I’m rushing to finish a long-standing family project this month. In this case, “long-standing” means that nearly eight years ago I promised my extended family of sisters, cousins and their children, that I would complete a family book.
It began as a huge (well over 200 double-sided pages) three-ring binder of family photos I collected from relatives. The collection began with my maternal grandparents and ended with the newest great-great-great grandchildren. At that time it would have cost a politician’s fortune to print a full-color book of that size. So after printing it once on my home printer, flipping each page by hand to print the second side, I kept putting off completing the project.
Now, in just over a month and a half, we are all gathering again for a family reunion, and I want to be able to share as much as I’ve finished with everyone.
One of my sisters spent about a hundred hours gathering twigs of the family tree. But the census pages and faded documents she’s uncovered aren’t the real story. And that story is what I’m compelled to discover and share; even if I won’t have it all by finished the end of next month.
A couple of days ago a friend, who knows I’m knee-deep this month in finishing what I am able of the book, asked why I’m compelled to do all this work.
Her question stopped me short, until I realized the answer to my interest in this project is the “why.”
I’m enticed to discover the fascinating facts behind my ancestors’ decisions to leave the homes they knew and set sail for the New World. I’m drawn to unlock the dynamics of world and local events that placed them in the position of boarding ships upon which they were treated almost as well as cattle. I want to discover the mental and physical strength each of these people demonstrated as they built new lives in a strange land. I want to understand what impelled them from the shores where they landed, to undertake harrowing journeys half-way across an unsettled continent.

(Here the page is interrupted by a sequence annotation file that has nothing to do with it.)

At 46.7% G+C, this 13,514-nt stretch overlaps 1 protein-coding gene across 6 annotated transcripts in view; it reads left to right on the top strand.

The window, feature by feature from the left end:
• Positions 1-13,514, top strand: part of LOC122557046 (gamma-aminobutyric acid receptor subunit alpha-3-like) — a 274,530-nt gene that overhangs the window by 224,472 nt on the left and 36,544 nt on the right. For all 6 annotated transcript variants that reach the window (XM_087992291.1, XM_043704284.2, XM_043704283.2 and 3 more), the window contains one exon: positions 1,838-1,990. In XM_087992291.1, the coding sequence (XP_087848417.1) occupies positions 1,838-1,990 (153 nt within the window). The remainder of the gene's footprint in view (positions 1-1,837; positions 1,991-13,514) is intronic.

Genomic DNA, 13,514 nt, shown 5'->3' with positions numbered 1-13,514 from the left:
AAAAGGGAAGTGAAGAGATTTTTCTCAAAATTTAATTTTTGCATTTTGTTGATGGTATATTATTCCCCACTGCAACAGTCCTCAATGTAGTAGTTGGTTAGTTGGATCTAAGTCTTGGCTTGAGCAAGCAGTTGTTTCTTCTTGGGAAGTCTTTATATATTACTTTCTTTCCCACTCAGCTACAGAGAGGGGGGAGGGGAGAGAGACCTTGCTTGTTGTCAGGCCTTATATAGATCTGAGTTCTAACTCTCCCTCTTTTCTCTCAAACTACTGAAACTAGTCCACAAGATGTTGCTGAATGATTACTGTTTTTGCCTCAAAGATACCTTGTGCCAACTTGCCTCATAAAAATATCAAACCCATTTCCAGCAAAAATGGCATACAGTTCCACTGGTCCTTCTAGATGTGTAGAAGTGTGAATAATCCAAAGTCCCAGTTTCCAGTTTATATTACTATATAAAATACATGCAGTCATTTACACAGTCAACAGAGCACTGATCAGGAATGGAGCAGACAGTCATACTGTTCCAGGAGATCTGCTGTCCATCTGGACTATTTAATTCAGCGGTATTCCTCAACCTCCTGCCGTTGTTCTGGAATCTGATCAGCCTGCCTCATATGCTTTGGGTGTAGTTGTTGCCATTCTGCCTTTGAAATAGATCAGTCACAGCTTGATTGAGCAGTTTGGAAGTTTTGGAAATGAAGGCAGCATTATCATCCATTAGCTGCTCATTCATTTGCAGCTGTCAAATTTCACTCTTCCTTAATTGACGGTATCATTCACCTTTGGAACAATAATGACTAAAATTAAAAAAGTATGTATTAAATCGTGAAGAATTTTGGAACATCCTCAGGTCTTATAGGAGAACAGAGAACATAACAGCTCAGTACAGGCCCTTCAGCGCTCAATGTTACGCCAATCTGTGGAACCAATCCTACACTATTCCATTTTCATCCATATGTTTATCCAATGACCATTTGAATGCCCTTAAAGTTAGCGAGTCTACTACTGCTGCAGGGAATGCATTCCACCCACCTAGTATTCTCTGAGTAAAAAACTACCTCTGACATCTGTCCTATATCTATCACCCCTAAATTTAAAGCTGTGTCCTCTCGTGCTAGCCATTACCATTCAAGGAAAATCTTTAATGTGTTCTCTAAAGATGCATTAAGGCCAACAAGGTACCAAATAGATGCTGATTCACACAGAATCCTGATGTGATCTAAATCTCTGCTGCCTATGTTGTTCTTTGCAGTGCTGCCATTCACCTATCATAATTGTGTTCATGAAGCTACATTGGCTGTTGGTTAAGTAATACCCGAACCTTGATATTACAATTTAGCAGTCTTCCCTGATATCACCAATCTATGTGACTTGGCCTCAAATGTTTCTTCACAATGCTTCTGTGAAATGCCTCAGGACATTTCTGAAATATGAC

It’s the “why” that grabs my attention and insists that I follow the spotty path of old census forms and barely legible marks upon crumbling papers.
And it’s the “why” that forms most of the stories I write. Why does a character act in certain manner? Why are some people strong enough to do the right thing no matter what they face, while others take the easy path every time? Why can one event in a person’s life shape their entire self-belief into something warped, or into something warm and nurturing?
I ask a lot of “why” questions while I write. Sometimes the answer to a particular question never makes it onto the page. But it always shapes the path of the story, creates the emotions I want the reader to experience, and draws me into creating one story after another in order to reveal the next “why.”
What drives your interest in creating a new character, place, or story? Why?